When the pandemic turned our world upside down, you didn't retreat — you took action.
By donating to COVID-19 research at Fred Hutch, you became part of an extraordinary scientific sprint to understand and overcome the novel coronavirus. Whether you gave $20 or $20,000 — or more — you empowered our scientists to quickly turn to face the crisis, using expertise built, in part, through decades of philanthropic support for basic science and infectious disease research.
We are grateful to you for your belief in fearless science, your instinct to act, and your generous support. And we’re proud to share highlights of progress your generous support has made possible.
Philanthropic donors jump-started our COVID-19 research before large funding agencies were able to mobilize. And you’ve enabled us to maintain our momentum every step of the way. Our researchers have played a pivotal role in the international scientific response to the pandemic, thanks to you.
Your support for COVID-19 research has allowed our scientists to formidable challenges at record speed. Highlights include:
Your gift makes it possible to test outside-the-box ideas that are not yet ready for foundation or government funding. Donor-funded pilot awards allow scientists to generate the proof of concept they need to attract larger grants — and they are critical to jump-starting the most innovative projects. Thanks to you, the investigators listed below have received donor-funded COVID-19 pilot awards.
Research Associate, Vaccine and Infectious Diseases Division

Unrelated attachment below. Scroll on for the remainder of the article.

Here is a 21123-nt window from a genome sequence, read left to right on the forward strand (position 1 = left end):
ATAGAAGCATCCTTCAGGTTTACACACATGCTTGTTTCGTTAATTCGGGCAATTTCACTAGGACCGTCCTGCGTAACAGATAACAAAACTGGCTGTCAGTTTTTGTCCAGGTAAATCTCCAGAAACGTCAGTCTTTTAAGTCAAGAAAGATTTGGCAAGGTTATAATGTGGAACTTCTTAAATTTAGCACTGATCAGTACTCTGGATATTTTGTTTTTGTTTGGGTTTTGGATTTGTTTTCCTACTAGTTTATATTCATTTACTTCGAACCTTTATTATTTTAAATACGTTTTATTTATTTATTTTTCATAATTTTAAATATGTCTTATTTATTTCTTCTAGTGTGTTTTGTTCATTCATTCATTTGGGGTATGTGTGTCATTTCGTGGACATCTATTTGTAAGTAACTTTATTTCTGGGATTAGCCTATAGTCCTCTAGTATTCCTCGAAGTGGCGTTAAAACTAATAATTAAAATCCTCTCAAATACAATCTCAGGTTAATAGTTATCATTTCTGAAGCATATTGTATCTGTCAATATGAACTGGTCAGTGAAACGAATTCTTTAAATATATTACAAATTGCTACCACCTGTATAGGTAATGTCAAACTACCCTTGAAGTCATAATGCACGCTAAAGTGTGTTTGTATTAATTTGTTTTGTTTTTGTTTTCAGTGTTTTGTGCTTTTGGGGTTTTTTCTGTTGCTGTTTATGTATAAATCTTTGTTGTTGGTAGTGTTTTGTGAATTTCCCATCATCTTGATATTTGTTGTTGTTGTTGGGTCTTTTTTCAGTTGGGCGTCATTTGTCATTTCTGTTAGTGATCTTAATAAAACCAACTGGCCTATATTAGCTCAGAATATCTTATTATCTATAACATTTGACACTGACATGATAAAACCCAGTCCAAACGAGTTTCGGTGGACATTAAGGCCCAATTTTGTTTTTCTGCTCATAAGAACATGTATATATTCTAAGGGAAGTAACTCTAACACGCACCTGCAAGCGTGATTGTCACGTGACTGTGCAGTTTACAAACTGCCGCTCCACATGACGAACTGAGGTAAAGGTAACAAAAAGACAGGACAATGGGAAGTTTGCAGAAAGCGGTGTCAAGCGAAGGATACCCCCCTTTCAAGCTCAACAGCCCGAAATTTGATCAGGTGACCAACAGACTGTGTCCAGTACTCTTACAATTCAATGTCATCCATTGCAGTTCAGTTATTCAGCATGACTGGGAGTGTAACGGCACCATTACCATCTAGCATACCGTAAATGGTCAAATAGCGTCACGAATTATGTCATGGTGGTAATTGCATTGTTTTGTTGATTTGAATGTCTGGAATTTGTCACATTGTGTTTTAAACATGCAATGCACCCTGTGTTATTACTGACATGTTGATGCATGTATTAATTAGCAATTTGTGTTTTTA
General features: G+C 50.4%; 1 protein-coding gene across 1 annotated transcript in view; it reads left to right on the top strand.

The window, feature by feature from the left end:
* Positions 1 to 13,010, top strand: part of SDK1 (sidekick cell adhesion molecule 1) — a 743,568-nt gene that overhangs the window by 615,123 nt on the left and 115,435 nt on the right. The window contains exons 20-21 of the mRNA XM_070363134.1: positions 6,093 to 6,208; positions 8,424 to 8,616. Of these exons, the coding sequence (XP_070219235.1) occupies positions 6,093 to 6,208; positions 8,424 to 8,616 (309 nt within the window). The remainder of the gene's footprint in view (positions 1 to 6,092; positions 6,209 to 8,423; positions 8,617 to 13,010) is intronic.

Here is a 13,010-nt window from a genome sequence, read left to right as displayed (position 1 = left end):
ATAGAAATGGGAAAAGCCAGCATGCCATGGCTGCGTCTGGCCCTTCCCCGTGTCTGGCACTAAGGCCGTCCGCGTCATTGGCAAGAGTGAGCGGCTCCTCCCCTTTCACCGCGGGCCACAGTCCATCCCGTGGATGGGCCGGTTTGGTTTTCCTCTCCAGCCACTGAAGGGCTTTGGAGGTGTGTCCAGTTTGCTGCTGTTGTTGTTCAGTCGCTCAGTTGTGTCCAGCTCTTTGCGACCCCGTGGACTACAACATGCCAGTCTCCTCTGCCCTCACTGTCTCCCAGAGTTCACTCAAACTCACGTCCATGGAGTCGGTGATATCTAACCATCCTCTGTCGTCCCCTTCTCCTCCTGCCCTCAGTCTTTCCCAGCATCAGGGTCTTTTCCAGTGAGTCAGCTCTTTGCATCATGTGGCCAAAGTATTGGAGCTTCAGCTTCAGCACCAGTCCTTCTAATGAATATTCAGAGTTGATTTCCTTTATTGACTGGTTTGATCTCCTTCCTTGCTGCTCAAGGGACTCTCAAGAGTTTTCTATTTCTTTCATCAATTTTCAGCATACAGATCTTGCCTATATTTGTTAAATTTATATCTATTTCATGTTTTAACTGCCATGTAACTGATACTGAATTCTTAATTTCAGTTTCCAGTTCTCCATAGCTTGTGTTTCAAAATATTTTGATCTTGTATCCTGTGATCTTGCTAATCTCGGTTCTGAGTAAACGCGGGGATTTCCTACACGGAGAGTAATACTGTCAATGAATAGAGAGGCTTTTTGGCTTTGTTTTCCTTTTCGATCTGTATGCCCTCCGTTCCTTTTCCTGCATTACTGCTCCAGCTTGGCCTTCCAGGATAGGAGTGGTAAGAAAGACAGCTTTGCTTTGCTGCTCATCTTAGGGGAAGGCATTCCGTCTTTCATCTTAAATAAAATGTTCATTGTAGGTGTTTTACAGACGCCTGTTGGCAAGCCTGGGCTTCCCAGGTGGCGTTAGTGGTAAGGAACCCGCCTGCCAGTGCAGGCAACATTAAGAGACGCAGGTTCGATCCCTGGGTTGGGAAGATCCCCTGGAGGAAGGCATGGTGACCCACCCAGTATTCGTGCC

Dr. Boonyaratanakornkit in the Taylor Lab is investigating how cells that have previously produced antibodies in response to common cold-causing coronaviruses influence infection by the pandemic-causing SARS-CoV-2 virus. His goal is to design 2-for-1 strategies that can protect people from both types of coronaviruses.
Assistant Professor, Clinical Research Division
Dr. Dey’s project is a “fail fast” study of whether it might be possible to target the microbiome to help patients recover more quickly or reduce the virus's chance of spreading through fecal transmission.
Assistant Professor, Human Biology Division
Dr. Gujral is employing new machine-learning methods to learn how the coronavirus causes immune cells to trigger “cytokine storms,” the cause of respiratory failure in severe cases in COVID-19, and to pinpoint potential treatments.
Assistant Professor, Public Health Sciences Division
Dr. Ko is leveraging her long-standing research partnerships with community-based organizations to evaluate the impact of COVID-19 on their ability to deliver lifeline services to older adults in the Asian American and Pacific Islander community. This project, which aims to inform strategies to improve health equity, is funded by the Vadon Foundation.
Principal Staff Scientist, Vaccine and Infectious Disease Division
Dr. Kublin’s team is studying microbes in the gut and respiratory tract of COVID-19 patients to look for a correlation between patients’ microbiomes and their clinical outcomes.
We’ve been amazed and impressed by the inventive ways people are using their unique skills and interests to work fuel COVID-19 research — all while sheltering at home. Here are a few examples: